One of my favourite quotations from the children’s classic Alice’s Adventures in Wonderland by Lewis Carroll, has the following conversation between Alice and the Caterpillar.
“Who are you?” said the Caterpillar …
“I – I hardly know Sir, just at present,” Alice replied rather shyly, “at least I know who I was when I got up this morning, but I think I must have changed several times since then.”
I am about 10 boxes of books away from completing the unpacking of my possessions having shifted from Auckland to Kaiapoi. In mid-January, I transitioned geographically from the largest and most ethnically diverse city in Aotearoa to the quieter, satellite city located 15-minutes from the city of Christchurch. There are many new areas to explore since I was last resident in the city of my birth. I am also negotiating the transition from a full-time to half-time ministry appointment, more intentionally preparing the groundwork for what and how retirement will be.
Every transition begins with an ending. We have to let go of the old thing before we can pick up the new one. Not just outwardly but inwardly, where we keep our connections to people and places that act as definitions of who we are. All transitions are composed of an ending, a neutral, in-between zone, and a new beginning. During each transition I have made over the already varied seasons of my life, it is the in-between zone I find most difficult, and needing the greatest degree of patience for and with myself. It’s easy to fool oneself that it’s possible to move seamlessly from the before to the after – the ending straight to the new beginning. The life cycle simply doesn’t work that way. Interim, waiting time is always of critical necessity and is where I most learn and grow as a person.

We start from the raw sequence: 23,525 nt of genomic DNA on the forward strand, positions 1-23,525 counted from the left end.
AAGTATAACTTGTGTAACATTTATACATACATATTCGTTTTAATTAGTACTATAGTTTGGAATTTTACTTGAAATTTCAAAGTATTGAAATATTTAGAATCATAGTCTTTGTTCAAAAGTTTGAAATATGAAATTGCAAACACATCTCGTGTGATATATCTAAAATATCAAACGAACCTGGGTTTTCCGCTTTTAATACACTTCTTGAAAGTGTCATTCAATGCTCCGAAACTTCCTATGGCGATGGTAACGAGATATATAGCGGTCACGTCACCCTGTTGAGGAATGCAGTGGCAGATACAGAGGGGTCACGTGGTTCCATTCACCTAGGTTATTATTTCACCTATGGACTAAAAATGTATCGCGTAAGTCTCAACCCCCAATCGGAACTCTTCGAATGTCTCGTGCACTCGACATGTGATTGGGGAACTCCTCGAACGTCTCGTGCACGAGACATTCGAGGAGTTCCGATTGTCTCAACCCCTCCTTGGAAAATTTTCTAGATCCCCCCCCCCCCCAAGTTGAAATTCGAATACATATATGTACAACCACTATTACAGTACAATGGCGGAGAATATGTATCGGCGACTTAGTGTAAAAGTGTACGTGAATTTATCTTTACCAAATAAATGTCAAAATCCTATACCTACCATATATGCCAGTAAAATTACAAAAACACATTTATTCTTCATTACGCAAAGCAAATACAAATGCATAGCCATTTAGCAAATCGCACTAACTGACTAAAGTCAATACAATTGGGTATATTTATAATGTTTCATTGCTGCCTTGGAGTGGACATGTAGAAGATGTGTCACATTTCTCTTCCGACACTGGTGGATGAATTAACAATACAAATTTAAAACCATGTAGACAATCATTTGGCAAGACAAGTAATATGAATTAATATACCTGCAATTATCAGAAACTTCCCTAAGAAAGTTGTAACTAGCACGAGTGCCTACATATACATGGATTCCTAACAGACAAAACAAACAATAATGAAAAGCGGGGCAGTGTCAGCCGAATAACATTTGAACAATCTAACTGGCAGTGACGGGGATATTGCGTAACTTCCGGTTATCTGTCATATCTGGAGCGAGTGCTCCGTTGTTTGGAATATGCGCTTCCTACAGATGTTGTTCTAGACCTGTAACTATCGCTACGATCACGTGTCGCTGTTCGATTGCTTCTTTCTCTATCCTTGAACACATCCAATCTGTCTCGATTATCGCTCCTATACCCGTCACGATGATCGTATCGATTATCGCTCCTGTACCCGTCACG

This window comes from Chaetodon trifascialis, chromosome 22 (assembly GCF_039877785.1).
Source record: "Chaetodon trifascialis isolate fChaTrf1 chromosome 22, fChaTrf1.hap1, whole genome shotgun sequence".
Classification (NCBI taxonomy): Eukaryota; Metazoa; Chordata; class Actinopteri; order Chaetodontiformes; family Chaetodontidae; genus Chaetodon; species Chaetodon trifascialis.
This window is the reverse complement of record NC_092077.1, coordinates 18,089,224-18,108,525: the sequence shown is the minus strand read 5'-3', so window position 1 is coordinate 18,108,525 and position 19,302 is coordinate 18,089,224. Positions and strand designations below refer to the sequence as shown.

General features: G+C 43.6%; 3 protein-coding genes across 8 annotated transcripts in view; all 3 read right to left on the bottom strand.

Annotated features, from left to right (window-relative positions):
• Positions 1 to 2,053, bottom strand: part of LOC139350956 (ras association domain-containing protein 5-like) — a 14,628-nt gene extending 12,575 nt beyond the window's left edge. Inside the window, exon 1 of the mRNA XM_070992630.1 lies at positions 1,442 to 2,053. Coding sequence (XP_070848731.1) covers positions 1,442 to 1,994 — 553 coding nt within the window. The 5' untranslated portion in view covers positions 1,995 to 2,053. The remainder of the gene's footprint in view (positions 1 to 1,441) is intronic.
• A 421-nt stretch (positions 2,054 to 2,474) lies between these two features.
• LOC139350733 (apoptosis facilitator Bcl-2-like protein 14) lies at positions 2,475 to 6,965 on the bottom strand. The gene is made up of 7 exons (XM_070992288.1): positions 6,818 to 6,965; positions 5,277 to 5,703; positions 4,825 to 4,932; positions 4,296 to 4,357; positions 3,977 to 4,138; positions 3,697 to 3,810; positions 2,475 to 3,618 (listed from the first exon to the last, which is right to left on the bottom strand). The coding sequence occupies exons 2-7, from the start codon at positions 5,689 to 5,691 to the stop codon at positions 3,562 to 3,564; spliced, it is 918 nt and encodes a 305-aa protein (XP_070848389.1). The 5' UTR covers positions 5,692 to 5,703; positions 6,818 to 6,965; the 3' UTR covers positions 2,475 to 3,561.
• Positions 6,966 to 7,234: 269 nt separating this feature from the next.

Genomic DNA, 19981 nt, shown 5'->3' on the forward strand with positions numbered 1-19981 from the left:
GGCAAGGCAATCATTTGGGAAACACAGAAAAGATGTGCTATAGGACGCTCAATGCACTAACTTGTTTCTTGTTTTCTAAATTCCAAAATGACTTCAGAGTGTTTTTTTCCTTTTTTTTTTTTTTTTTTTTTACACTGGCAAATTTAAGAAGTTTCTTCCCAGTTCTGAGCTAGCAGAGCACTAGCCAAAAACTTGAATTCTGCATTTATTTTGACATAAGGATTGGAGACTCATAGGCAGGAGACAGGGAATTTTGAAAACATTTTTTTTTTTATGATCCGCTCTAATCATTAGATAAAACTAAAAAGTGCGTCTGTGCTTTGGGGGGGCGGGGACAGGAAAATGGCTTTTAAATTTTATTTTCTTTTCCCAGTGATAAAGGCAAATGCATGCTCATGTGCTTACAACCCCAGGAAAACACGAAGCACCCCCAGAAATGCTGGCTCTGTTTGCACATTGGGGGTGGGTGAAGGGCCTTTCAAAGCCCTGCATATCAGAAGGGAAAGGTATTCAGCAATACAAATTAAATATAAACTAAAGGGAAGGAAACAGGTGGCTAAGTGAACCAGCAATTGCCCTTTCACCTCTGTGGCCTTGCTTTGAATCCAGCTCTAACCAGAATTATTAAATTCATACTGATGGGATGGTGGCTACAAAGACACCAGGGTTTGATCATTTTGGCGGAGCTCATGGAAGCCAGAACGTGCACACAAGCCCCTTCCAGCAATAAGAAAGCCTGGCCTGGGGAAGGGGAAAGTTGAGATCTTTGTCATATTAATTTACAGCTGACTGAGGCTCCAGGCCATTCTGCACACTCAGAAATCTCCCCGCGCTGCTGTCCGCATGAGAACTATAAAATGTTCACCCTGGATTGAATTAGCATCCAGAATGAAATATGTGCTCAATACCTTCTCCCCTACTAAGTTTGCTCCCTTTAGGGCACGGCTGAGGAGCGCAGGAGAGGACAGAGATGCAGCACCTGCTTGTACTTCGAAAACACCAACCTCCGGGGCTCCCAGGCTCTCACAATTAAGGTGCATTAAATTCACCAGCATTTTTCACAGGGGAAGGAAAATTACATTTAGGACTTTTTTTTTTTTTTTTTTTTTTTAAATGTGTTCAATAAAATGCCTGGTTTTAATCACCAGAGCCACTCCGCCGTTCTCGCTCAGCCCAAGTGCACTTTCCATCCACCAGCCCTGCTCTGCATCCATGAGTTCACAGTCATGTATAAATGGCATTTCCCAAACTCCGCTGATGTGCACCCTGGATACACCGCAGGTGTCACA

In his beautiful book Benedictus a Book of Blessings, Irish poet and writer, John O’Donohue dedicates a poem of blessing “For the Interim Time.” He names and describes these very in-between times being as a familiar place that no longer looks like itself. He writes, “Everything is withheld, and the way forward is still concealed.” In essence, interim time, is disorienting. The very paths we may have walked become unfamiliar and strange to us. We can find ourselves stumbling, disoriented, feeling quite lost. We must find our way afresh in new territory, in new ways.
It is during such in-between times, a vital part of every transition, O’Donohue puts into sacred language of blessing, the very encouragement of remaining patient and being open to the possibility of renewal, the movement towards a new season of life and faith:
As far as you can, hold your confidence.
Do not allow your confusion to squander
This call which is loosening
Your roots in false ground,
That you might come free
From all you had outgrown.
What is being transfigured here is your mind
And it is difficult and slow to become new,
The more faithfully you can endure here,
The more refined your heart will become
For your arrival in the new dawn.